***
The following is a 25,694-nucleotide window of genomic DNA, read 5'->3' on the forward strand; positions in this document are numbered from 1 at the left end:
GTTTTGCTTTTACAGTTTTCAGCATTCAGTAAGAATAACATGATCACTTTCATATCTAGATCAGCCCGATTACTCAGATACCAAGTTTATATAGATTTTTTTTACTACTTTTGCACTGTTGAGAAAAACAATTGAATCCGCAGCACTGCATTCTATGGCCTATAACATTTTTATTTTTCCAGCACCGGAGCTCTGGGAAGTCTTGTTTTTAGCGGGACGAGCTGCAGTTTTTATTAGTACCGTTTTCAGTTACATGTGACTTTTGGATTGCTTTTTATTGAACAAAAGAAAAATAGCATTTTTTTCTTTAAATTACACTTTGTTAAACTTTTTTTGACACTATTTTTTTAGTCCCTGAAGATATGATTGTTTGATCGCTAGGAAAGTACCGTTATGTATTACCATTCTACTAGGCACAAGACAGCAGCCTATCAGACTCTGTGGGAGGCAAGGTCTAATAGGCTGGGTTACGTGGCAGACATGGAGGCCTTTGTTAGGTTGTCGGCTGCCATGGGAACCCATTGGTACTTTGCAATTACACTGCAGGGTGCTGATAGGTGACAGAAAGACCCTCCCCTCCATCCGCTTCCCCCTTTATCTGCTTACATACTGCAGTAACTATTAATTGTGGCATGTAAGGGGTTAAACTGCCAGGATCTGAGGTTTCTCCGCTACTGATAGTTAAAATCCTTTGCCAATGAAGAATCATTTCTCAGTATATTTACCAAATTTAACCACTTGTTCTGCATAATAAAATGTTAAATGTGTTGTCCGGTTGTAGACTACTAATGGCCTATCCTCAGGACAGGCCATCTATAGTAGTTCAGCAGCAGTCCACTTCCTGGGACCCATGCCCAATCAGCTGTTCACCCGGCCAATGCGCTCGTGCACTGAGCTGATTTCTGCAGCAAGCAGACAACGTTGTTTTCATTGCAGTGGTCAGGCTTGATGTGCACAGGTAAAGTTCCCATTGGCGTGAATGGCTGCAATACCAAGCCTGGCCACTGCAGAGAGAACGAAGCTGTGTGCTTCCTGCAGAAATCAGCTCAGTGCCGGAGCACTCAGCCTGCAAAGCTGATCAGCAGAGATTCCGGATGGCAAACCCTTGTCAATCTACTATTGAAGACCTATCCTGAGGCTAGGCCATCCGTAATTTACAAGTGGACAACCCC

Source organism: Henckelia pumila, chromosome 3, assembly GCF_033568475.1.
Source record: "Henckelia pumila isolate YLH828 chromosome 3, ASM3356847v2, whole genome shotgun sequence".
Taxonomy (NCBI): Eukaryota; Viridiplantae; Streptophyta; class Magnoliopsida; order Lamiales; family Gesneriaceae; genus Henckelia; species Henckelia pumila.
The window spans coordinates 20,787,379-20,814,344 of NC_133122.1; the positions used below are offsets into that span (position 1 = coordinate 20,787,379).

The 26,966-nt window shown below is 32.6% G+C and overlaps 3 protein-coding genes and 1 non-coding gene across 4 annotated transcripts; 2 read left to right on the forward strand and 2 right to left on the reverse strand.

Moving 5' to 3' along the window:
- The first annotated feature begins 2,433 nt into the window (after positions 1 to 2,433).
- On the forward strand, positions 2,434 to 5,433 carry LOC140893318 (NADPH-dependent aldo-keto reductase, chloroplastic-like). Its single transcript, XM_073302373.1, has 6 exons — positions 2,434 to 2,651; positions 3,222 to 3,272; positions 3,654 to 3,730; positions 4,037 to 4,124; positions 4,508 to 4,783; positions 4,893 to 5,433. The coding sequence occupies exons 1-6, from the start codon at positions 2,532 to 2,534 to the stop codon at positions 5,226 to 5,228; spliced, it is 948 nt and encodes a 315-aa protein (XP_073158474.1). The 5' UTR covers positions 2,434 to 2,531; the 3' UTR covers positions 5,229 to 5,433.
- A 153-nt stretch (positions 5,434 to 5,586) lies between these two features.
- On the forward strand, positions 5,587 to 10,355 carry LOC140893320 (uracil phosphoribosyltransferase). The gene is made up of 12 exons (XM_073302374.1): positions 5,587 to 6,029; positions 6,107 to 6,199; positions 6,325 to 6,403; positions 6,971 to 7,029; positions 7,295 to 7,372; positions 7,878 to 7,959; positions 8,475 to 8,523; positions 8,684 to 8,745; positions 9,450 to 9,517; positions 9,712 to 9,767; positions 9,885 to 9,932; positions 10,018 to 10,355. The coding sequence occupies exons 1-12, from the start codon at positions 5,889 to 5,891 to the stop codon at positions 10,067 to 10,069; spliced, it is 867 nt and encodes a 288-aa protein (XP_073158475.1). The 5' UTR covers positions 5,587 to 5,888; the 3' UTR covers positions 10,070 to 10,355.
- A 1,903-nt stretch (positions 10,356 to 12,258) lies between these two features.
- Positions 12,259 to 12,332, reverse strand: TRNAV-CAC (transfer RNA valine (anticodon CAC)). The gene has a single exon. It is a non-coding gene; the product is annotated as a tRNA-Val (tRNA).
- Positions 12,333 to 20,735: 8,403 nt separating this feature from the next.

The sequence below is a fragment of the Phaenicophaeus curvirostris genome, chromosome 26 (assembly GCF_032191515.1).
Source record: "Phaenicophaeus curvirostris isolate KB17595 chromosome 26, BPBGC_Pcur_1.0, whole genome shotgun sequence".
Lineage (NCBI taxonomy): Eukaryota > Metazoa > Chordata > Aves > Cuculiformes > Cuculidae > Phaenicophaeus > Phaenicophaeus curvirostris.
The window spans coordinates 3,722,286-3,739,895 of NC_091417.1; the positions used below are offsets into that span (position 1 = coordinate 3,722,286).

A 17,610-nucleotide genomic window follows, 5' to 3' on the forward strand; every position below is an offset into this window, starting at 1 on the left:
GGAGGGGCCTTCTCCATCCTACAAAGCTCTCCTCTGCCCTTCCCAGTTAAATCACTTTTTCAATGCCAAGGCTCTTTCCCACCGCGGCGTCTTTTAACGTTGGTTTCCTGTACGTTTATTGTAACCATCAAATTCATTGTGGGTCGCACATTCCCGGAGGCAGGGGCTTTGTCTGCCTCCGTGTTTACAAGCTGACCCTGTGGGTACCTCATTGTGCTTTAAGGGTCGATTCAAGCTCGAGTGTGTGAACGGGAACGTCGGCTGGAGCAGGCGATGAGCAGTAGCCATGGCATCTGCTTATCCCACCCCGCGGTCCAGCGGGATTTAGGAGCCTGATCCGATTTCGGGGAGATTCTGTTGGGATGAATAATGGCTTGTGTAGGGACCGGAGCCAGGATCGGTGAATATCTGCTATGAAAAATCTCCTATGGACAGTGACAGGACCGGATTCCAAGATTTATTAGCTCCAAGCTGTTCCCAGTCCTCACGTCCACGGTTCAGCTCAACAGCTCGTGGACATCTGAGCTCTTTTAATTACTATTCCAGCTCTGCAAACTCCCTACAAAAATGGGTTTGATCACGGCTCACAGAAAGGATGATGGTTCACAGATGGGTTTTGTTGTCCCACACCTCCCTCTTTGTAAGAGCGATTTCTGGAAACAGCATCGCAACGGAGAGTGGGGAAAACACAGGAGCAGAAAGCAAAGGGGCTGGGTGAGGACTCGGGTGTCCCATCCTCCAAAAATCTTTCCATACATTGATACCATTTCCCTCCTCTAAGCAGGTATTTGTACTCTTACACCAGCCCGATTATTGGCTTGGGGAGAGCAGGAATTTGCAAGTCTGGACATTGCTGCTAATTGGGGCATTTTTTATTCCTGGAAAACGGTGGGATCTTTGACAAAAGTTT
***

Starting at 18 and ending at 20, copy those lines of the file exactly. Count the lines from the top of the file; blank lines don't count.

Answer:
Lineage (NCBI taxonomy): Eukaryota > Metazoa > Chordata > Aves > Cuculiformes > Cuculidae > Phaenicophaeus > Phaenicophaeus curvirostris.
The window spans coordinates 3,722,286-3,739,895 of NC_091417.1; the positions used below are offsets into that span (position 1 = coordinate 3,722,286).

A 17,610-nucleotide genomic window follows, 5' to 3' on the forward strand; every position below is an offset into this window, starting at 1 on the left: